By calorie count, about 14% of the Tsimane diet is protein, 14% is fat and 72% is carbohydrate. (By contrast, the typical U.S. adult diets has more fat — about 16% protein, 33% fat and 51% carbohydrate.)

So, 72% of 1800 calories (as an example) is 1296 calories or about 324 grams of carbs a day. That is a lot of carbohydrate. Compare that to the less than 30 grams carb/day in the diet I just posted about, the one that says it reverses diabetes.

The Tsimane’s macronutrient breakdown is similar to that of the Cuban’s during their Special Period (I just reposted it.) during which their rates of diabetes, heart disease, and cancer dropped. Cubans were eating 77% carb and 13% fat, a diet researchers described as “more vegan in character.”

Another news outlet, NBC, decribed the Tsimane’s diet, more appropriately I think, as consisting of mostly starches (“filling up on starchy food”):

Their staple foods are home-grown rice, plantains and corn. If they want meat, they go catch it.

Large populations throughout millennia have subsisted on starches, and have achieved health and longevity because of it. Whether it’s the diets of native Africans (corn meal), Okinawans (sweet potatoes and rice), Cubans (rice and beans), or Tsimanes (rice, plantains, corn), “filling up on starchy food” seems like some good diet advice.

Tsimane Study In The Lancet

A Population-Wide Experiment In Cuba In The Early 1990s Slashed Rates Of Diabetes, Heart Disease

I posted about the Cubans’ Special Period back in 2013. This is a revisit of that post:

What if we could conduct a big experiment, put everyone in the country on a diet higher in carbohydrates, lots of fruits, vegetables, starches, and other plant foods, and lower in animal products, fat, and protein. Have them be more active. Have them eat less. Would they lose weight? Would it lower their risks for diabetes, heart disease, cancer?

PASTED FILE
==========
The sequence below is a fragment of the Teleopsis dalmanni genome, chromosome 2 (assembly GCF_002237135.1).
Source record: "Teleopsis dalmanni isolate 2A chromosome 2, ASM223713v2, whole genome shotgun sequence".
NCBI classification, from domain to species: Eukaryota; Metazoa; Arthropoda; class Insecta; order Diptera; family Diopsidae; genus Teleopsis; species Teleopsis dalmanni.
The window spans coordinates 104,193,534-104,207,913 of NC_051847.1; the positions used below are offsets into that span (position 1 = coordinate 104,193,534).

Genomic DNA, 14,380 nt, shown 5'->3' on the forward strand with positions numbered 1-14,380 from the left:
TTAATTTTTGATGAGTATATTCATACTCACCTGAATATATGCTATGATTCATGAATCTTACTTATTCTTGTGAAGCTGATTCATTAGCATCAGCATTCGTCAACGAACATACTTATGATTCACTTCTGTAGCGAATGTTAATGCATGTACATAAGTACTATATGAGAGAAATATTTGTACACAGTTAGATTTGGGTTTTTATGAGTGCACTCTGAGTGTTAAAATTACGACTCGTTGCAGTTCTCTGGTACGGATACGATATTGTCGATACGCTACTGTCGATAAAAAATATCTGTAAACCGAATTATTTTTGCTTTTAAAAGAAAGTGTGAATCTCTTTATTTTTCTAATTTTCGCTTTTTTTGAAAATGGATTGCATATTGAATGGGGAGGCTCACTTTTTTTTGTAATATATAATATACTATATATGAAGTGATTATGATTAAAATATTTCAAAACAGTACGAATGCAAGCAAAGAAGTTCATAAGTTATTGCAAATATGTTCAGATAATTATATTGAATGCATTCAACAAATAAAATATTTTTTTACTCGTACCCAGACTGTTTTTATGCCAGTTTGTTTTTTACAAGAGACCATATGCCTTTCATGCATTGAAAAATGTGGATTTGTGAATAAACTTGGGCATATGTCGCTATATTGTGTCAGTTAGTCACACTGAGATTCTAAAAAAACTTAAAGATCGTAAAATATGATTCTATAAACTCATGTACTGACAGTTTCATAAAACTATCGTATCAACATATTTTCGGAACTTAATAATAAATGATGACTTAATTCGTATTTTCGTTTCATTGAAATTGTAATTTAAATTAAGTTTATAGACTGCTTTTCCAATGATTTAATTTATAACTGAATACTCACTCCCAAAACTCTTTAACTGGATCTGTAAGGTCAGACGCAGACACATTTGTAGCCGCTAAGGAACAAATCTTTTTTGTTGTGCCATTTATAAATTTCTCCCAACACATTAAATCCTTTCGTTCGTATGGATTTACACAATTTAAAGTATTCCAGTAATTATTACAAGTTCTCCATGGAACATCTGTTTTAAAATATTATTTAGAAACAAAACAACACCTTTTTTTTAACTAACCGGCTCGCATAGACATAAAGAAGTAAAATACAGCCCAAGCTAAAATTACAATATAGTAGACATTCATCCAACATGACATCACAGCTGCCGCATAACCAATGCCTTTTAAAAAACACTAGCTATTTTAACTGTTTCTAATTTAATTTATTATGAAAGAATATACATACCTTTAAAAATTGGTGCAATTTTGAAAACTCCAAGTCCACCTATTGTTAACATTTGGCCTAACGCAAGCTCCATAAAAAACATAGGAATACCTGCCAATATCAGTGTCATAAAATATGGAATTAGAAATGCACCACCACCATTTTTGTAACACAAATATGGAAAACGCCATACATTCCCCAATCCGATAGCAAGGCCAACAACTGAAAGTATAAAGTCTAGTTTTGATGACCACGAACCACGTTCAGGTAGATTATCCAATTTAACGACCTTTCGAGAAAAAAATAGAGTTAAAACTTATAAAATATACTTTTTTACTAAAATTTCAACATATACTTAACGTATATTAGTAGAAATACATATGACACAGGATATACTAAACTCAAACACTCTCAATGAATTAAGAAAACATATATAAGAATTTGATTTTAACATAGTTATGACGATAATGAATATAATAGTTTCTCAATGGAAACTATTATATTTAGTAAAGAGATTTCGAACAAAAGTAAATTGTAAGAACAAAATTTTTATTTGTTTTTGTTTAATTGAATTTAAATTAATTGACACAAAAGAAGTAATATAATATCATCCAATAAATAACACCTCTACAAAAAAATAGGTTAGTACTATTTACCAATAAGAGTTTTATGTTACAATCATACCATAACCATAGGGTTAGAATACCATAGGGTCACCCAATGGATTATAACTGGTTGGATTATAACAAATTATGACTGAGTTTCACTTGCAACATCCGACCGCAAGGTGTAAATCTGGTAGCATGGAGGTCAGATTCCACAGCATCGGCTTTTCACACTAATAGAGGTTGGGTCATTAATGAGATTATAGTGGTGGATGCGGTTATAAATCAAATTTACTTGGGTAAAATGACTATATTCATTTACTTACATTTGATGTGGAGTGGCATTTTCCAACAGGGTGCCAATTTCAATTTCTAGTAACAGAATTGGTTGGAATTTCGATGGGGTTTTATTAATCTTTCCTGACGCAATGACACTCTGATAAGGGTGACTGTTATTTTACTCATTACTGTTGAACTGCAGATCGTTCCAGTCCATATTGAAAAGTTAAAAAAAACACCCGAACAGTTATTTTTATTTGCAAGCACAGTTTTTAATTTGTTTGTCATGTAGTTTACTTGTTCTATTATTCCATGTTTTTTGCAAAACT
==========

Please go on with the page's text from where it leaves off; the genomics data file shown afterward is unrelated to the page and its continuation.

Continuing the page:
Gary Taubes and others in the low-carb community may argue that it wouldn’t. In his book, “Good Calories, Bad Calories,” Taubes said:

“Any enforced decrease in intake will have to induce a compensatory decrease in expenditure – a slowing of the metabolism and/or a reduction in physical activity.”

“Neither eating less nor exercising more will lead to long-term weight loss, as the body naturally compensates.”

“Obesity is a disorder of excess fat accumulation, not overeating, and not sedentary behavior.”

“Expending more energy than we consume does not lead to long-term weight loss; it leads to hunger.”

A situation much like I described at the beginning of this post came to pass in Cuba in the early 1990s. The Soviet Union had just dissolved and Cuba was left without its major trading partner. It entered a time of economic hardship known as the Special Period.

“Manuel Franco describes the Special Period as “the first, and probably the only, natural experiment, born of unfortunate circumstances, where large effects on diabetes, cardiovascular disease and all-cause mortality have been related to sustained population-wide weight loss as a result of increased physical activity and reduced caloric intake”.

The people of the island by necessity adopted diets higher in fiber, fresh produce, and ultimately more vegan in character.”